Oecologia

, Volume 70, Issue 4, pp 544–548

Leaf palatability, life expectancy and herbivore damage

  • T. R. E. Southwood
  • V. K. Brown
  • P. M. Reader
Original Papers

Summary

Observations on leaves from plants with a wide range of life-forms, ruderals to trees, indicate that palatability to insect herbivores is strongly correlated with the life-expectancy of the leaves. The amount of damage suffered in the field is however inversely correlated with palatability; although the rate of damage is less on unpalatable leaves, their longer life means that they accumulate damage over a longer period. It is only with extremely well-defended evergreen leaves, that the total damage is less than that experienced by less palatable (but short-lived) leaves. These observations are related to the current theories on relative palatability (the apparency theory and the resource availability theory), within the framework of the habitat templet.

Key words

Leaves Palatability Life-expectancy Herbivory Apparency 

Preview

Unable to display preview. Download preview PDF.

Unable to display preview. Download preview PDF.

References

  1. Brown VK (1984) Secondary succession: insect-plant relationships. Bio Science 34:710–716Google Scholar
  2. Brown VK, Southwood TRE (1983) Trophic diversity in the breadth and generation times of exopterygote insects in a secondary succession. Oecologia (Berlin) 56:220–225Google Scholar
  3. Brown VK, Southwood TRE (1986) Secondary succession: Patterns and strategies. In: Gray A, Edwards P, Crawley MJ (eds) Colonisation, Succession & Stability. Symp Brit Ecol Soc 26 (in press)Google Scholar
  4. Coley PD (1983a) Intraspecific variation in herbivory on two tropical tree species. Ecology 64:426–433Google Scholar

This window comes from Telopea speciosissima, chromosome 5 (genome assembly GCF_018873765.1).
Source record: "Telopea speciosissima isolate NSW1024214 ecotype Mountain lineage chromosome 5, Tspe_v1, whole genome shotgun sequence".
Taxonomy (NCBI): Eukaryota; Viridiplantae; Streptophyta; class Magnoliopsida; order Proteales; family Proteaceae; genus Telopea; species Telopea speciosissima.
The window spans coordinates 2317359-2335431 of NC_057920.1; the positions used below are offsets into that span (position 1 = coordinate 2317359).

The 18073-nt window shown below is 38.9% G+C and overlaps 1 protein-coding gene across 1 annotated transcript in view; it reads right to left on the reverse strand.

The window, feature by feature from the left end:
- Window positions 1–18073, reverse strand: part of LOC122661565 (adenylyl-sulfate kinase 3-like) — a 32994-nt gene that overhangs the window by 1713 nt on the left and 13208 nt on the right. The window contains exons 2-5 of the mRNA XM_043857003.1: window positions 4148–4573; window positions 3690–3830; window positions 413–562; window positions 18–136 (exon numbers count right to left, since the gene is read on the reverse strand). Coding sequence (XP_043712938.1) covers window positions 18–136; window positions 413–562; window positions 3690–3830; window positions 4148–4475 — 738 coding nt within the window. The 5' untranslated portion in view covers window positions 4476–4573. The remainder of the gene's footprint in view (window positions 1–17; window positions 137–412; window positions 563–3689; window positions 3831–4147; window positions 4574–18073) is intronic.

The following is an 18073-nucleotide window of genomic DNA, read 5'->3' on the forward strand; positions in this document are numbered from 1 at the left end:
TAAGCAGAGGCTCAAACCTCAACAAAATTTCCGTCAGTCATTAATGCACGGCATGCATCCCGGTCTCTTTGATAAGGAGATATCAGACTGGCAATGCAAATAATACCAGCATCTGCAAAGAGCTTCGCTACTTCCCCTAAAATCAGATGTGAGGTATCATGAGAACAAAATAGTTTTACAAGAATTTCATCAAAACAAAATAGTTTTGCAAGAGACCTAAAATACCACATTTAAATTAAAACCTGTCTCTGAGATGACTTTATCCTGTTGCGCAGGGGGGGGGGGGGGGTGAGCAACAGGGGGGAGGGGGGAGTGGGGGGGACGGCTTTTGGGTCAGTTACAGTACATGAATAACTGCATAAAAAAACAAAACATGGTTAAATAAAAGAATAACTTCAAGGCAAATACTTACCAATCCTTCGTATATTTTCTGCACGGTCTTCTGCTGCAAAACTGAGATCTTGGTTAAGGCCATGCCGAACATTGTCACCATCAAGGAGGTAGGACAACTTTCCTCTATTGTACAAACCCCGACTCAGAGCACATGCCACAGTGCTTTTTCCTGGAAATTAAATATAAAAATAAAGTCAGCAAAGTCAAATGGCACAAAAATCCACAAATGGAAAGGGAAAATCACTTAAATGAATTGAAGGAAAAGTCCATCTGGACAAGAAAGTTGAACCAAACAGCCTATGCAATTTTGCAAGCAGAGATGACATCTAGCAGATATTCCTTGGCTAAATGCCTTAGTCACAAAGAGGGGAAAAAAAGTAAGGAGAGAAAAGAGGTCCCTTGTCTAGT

5. Coley PD (1983b) Herbivory and defensive characteristics of tree species in a lowland tropical forest. Ecol Monographs 53:209–213Google Scholar
  6. Coley PD, Bryant JP, Chapin FS (1985) Resource availability and plant antiherbivore defense. Science 230:895–899Google Scholar
  7. Edlin HL (1985) Broad leaves (2nd ed., revised by Mitchell AF) HMSOGoogle Scholar
  8. Feeny P (1976) Plant apparency and chemical defense. Rec Adv Phytochem 10:1–40Google Scholar
  9. Greenslade PJM (1983) Adversity selection and the Habitat Templet. Amer Nat 122:352–365Google Scholar
  10. Grime JP (1977) Evidence for the existence of three primary strategies in plants and its relevance to ecological and evolutionary theory. Amer Nat 111:1169–1194Google Scholar
  11. Grime JP (1979) Plant Strategies and Vegetation Processes. J Wiley, New YorkGoogle Scholar
  12. Grime JP (1986) Dominant and subordinate components of plant communities — implications for succession, stability and diversity. In Gray A, Edwards P, Crawley MJ (eds). Colonization, Succession & Stability Symp Brit Ecol Soc 26 (in press)Google Scholar
  13. McNeill S, Prestidge RA (1982) Plant nutritional strategies and insect herbivore community dynamics. Proc 5th int Symp Insect-Plant relationships, Wageningen (Pudoc Wageningen)Google Scholar
  14. Painter RH (1951) Insect resistance in crop plants. Macmillan, New YorkGoogle Scholar
  15. Peterken GF, Lloyd PS (1967) Ilex aquilifolium L (Biological Flora of the British Isles 108). J Ecol 55:841–858Google Scholar
  16. Rathcke B (1985) Slugs as generalist herbivores: tests of three hypotheses on plant choices. Ecology 66:828–836Google Scholar
  17. Reader PM, Southwood TRE (1981) The relationship between palatability to invertebrates and the successional status of a plant. Oecologia (Berlin) 51:271–275Google Scholar
  18. Rhoades DF, Cates RG (1976) Towards a general theory of plant antiherbivore chemistry. Rec Adv Phytochem 10:168–213Google Scholar
  19. Southwood TRE (1977) Habitat, the templet for ecological strategies? J Anim Ecol 46:337–365Google Scholar
  20. Southwood TRE (1978) Ecological methods with particular reference to the study of insect populations. Chapman and Hall, LondonGoogle Scholar
  21. Southwood TRE, Brown VK, Reader PM (1979) The relationships of plant and insect diversities in succession. Biol J Linn Soc 12:327–348Google Scholar
  22. Southwood TRE, Brown VK, Reader PM (1983) Continuity of vegetation in space and time: a comparison of insects' habitat templet in different successional stages. Res Popul Ecol Supplement 3:61–74Google Scholar
  23. Strong DR, Lawton JH, Southwood TRE (1984) Insects on Plants. Blackwells, OxfordGoogle Scholar

Copyright information

© Springer-Verlag 1986

Authors and Affiliations

  • T. R. E. Southwood
    • 1
  • V. K. Brown
    • 2
  • P. M. Reader
    • 2
  1. 1.Department of ZoologyUniversity of OxfordOxfordUK
  2. 2.Department of Pure and Applied BiologyImperial CollegeLondonUK

Personalised recommendations